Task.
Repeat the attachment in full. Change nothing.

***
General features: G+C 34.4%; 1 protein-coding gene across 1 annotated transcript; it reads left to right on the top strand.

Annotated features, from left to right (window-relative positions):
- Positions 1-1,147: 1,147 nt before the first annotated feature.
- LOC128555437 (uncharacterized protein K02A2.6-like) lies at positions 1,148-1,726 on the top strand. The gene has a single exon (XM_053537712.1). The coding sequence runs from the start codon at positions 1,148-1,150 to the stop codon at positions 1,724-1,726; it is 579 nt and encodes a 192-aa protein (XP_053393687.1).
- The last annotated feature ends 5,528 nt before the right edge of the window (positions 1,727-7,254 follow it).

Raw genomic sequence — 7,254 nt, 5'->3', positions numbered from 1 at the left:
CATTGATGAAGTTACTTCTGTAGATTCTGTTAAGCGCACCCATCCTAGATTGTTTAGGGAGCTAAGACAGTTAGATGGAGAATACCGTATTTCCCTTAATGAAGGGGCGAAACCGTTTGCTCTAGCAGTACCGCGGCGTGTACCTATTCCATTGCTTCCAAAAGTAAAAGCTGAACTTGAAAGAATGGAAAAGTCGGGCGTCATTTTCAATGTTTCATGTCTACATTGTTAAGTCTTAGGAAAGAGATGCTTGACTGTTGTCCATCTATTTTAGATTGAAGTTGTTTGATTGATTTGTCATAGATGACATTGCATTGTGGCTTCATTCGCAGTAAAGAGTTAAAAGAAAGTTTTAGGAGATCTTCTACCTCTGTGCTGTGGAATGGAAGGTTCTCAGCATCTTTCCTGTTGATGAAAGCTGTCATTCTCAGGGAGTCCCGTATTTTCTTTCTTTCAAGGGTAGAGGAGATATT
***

General features: G+C 34.4%; 1 protein-coding gene across 1 annotated transcript; it reads left to right on the top strand.

Annotated features, from left to right (window-relative positions):
- Positions 1-1,147: 1,147 nt before the first annotated feature.
- LOC128555437 (uncharacterized protein K02A2.6-like) lies at positions 1,148-1,726 on the top strand. The gene has a single exon (XM_053537712.1). The coding sequence runs from the start codon at positions 1,148-1,150 to the stop codon at positions 1,724-1,726; it is 579 nt and encodes a 192-aa protein (XP_053393687.1).
- The last annotated feature ends 5,528 nt before the right edge of the window (positions 1,727-7,254 follow it).

Raw genomic sequence — 7,254 nt, 5'->3', positions numbered from 1 at the left:
CATTGATGAAGTTACTTCTGTAGATTCTGTTAAGCGCACCCATCCTAGATTGTTTAGGGAGCTAAGACAGTTAGATGGAGAATACCGTATTTCCCTTAATGAAGGGGCGAAACCGTTTGCTCTAGCAGTACCGCGGCGTGTACCTATTCCATTGCTTCCAAAAGTAAAAGCTGAACTTGAAAGAATGGAAAAGTCGGGCGTCATTTTCAATGTTTCATGTCTACATTGTTAAGTCTTAGGAAAGAGATGCTTGACTGTTGTCCATCTATTTTAGATTGAAGTTGTTTGATTGATTTGTCATAGATGACATTGCATTGTGGCTTCATTCGCAGTAAAGAGTTAAAAGAAAGTTTTAGGAGATCTTCTACCTCTGTGCTGTGGAATGGAAGGTTCTCAGCATCTTTCCTGTTGATGAAAGCTGTCATTCTCAGGGAGTCCCGTATTTTCTTTCTTTCAAGGGTAGAGGAGATATT